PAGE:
Wild Gold Price Swings Divorced From Supply / Demand Considerations
On Friday, Apr. 12, gold prices fell more than $80 per ounce to about $1,480. The sell-off, (some called it panicked, some said it was capitulation) means that in technical terms gold has, “broken down.” I am not a big fan of technical analysis. I have no idea where gold is headed next.
Over a longer period, I believe that simple supply / demand fundamentals will set the price of gold. Far less has been written on the fundamentals of gold compared to the technicals. That’s because short-term factors are clearly driving both the gold price and investor sentiment in gold company stocks. However, the underlying fundamentals should give investors some courage to buck the trend of selling and buy select gold companies.
The demand for gold should increase with global population plus growth in urbanization. This might only average 1%-2% per year, but it should be fairly consistent in the long run. Did the global population fail to grow during the 2008-9 Great Financial Crisis? No, it did not. And it’s important to realize that urbanization is occurring not just in Asia, but also in Africa, two regions that account for over half of the 7 billion people on the planet.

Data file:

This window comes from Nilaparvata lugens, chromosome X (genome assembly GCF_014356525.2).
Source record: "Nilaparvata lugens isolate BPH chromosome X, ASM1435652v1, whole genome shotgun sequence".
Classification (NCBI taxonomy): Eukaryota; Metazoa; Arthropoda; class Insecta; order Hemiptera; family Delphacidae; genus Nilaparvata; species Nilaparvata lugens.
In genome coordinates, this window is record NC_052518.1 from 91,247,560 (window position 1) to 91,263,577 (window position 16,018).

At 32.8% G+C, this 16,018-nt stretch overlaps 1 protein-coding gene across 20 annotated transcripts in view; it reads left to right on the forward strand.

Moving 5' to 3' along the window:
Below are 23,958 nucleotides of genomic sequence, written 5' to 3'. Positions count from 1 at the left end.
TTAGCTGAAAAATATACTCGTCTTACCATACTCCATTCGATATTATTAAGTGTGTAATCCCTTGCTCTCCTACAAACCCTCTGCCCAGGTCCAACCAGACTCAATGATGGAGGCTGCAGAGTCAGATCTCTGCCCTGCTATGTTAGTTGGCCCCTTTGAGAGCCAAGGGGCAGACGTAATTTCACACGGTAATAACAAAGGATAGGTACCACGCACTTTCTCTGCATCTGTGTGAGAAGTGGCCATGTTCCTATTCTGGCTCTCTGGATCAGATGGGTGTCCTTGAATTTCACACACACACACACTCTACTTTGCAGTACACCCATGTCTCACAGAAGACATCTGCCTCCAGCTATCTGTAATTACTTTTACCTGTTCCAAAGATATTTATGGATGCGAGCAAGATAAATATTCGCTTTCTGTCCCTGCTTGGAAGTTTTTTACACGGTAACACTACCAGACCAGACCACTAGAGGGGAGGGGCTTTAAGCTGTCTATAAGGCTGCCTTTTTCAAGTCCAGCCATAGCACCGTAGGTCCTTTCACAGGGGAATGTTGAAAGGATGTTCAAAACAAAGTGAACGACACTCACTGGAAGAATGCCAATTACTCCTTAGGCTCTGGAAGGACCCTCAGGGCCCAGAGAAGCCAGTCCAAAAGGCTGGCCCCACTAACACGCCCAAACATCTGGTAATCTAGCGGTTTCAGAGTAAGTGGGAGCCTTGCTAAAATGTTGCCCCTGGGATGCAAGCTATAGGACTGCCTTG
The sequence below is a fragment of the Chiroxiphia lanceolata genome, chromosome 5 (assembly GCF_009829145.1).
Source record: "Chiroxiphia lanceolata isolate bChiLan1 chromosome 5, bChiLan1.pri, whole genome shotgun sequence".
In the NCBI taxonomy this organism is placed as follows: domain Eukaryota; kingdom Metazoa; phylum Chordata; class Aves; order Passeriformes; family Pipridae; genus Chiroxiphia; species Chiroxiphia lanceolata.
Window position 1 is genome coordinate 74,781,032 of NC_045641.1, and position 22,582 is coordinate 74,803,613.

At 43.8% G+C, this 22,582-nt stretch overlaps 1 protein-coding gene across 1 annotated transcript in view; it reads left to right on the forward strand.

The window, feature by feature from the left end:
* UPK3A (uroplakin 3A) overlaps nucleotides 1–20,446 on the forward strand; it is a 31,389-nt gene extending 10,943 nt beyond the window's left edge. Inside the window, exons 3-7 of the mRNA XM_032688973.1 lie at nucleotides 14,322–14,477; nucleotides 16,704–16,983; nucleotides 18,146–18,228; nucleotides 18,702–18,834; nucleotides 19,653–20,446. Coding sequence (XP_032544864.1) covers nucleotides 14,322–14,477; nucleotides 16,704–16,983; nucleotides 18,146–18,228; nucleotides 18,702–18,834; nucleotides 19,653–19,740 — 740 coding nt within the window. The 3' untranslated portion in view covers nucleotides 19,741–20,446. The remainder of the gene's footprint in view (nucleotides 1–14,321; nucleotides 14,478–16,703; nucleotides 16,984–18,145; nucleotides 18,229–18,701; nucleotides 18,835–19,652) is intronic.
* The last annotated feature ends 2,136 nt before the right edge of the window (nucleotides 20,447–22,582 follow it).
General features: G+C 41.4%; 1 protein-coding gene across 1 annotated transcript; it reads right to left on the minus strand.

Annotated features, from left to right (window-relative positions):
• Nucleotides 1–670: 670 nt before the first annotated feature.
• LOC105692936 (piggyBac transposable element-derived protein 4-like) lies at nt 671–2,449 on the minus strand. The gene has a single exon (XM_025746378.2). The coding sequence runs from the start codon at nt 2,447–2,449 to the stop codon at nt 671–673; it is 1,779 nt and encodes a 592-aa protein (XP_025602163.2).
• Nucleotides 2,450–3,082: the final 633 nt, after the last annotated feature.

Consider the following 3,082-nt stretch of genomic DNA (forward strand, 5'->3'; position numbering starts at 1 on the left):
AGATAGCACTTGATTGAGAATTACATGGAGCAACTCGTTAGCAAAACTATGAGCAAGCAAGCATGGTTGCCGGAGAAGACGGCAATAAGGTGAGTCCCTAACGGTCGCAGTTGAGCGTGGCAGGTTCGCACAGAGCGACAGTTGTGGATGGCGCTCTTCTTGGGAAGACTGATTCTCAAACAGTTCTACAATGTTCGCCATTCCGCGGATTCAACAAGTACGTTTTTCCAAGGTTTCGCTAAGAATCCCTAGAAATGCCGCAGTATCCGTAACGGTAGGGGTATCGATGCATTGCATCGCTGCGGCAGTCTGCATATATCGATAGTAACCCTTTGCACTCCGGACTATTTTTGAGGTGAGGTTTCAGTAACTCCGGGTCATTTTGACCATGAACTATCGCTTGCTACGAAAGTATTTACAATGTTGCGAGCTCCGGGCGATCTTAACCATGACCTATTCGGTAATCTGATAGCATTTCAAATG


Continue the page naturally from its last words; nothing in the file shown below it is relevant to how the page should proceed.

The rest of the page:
Circling back to the title of this article, even flat demand, i.e. zero growth in demand for gold should support the current gold price Why? Because there’s going to be a gold supply crunch before the end of the decade. Taken together, resource nationalism, falling ore grades, fewer discoveries, cost inflation, longer permitting times and delayed / canceled green field projects are making it extremely difficult to bring on meaningful new supply.
That’s a long list of headwinds facing the gold industry. Each is very real and quite daunting. Therefore, gold companies with existing production, or those close to production will become a lot more valuable. Companies with strong balance sheets and low costs will become even more valuable. However, this will not happen overnight.
Majors such as Newmont Mining Corp, (NYSE:NEM) and Barrick Gold Corporation (USA), (NYSE:ABX) have not kept up with the 12 year bull market in gold. Newmont and Barrick failed to deliver shareholder value because they overextended for the sake of growth, at the expense of profitability. Barrick Gold Corporation (USA), (NYSE:ABX) just had its $8 billion Pascua-Lama project in Chile suspended. Barrick has a few billion sunk into the project and may have to walk away.
Newmont Mining Corp, (NYSE:NEM) lost a key gold mining asset in Uzbekistan several years ago. More recently it has faced troubles in Ghana and five protesters were killed at Newmont Mining’s Conga mine in July, 2012. Gold Fields, Goldcorp and Eldorado Gold are three more majors that have suffered in just the past few months.
Allied Nevada Gold Corp. (NYSEMKT:ANV) is a prime example of a very well positioned producer. I chose Allied because its shares have sold off more than any other mid-tier producer. The Company’s stock is down 68% from its 52-week high. That compares to 17% for SPDR Gold Trust (ETF) (NYSEMKT:GLD). Yet, investors need look no further than the Company’s late February corporate presentation to see that Allied has a bright future.